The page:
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Authors

Paul A. Rake

Publication Citation

4 (2) IUSTITIA 29 (1977)

Abstract

Following the 1972 reorganization of the Indiana Court of Appeals into three panels serving defined geographical districts, the Court soon found itself floundering with too many unevenly distributed cases. Lacking a sufficient base of statistical data from which to formulate a plan to cope with the problem, various proposals, including redistricting the court, adding more judges, and developing a more sophisticated staff research, could not be measured for effectiveness or advisability.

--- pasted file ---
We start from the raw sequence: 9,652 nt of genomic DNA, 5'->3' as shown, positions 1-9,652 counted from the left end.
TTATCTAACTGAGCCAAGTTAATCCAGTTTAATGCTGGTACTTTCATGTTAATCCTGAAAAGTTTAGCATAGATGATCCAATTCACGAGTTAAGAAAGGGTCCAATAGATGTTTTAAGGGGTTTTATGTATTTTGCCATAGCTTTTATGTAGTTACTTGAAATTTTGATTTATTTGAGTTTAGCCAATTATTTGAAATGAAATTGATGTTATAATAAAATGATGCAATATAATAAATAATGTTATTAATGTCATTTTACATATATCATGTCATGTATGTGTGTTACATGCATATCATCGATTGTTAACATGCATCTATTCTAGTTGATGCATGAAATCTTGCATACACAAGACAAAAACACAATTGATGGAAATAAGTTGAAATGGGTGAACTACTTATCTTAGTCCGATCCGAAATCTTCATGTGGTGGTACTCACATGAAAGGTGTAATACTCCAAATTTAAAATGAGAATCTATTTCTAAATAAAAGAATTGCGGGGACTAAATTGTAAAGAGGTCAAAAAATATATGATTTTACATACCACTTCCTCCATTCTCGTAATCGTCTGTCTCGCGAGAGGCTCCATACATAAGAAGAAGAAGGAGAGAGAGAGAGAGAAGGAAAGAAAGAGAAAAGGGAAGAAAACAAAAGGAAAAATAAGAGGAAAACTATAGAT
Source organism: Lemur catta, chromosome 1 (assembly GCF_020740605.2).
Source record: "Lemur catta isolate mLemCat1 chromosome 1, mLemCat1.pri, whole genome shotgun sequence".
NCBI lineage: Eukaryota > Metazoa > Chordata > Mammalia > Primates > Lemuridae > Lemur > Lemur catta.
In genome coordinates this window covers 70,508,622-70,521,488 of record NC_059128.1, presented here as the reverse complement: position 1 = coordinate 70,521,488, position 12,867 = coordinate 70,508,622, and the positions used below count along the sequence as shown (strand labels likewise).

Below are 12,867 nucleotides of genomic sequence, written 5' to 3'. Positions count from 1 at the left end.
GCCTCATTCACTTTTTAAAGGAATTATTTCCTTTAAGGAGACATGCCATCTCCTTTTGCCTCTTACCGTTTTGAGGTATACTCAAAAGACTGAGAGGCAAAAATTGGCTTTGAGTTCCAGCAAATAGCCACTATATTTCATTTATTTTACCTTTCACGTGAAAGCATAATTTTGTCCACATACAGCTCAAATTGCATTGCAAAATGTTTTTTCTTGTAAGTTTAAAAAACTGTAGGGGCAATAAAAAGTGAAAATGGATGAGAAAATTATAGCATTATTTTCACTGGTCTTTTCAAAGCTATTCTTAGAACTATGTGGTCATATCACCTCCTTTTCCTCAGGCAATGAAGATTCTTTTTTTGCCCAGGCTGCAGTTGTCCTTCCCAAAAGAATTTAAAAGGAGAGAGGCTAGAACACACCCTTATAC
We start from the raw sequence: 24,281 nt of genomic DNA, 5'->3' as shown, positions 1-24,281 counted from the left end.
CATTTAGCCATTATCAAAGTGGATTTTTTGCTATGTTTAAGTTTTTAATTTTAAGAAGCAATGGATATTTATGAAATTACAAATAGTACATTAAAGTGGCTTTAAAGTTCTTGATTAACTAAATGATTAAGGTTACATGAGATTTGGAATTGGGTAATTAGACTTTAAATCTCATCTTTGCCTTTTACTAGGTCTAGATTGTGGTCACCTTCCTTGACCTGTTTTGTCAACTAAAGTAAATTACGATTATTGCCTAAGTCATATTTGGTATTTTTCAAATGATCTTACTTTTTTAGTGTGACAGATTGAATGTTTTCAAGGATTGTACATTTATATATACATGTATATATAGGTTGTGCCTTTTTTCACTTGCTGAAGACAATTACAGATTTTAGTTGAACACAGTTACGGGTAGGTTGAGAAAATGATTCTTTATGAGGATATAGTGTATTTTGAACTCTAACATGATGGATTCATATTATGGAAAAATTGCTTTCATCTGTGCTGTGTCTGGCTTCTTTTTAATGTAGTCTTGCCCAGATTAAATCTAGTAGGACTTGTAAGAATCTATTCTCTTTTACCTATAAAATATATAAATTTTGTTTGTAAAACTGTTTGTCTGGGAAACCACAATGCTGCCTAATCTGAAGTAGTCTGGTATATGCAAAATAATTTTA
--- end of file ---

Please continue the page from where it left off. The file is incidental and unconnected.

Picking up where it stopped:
In response to these problems, the Court developed a project to deal with the future caseload by constructing a regression model to predict appeals. This model generated estimates of the number of criminal and civil appeals to be filed during 1979, 1980, and 1981 from each county in the state. From these caseload predictions, inferences were drawn regarding the merit of several of the proposed changes. The model has made planning and evaluation for the future a viable function. Moreover, the potential need for more judges can now be statistically justified.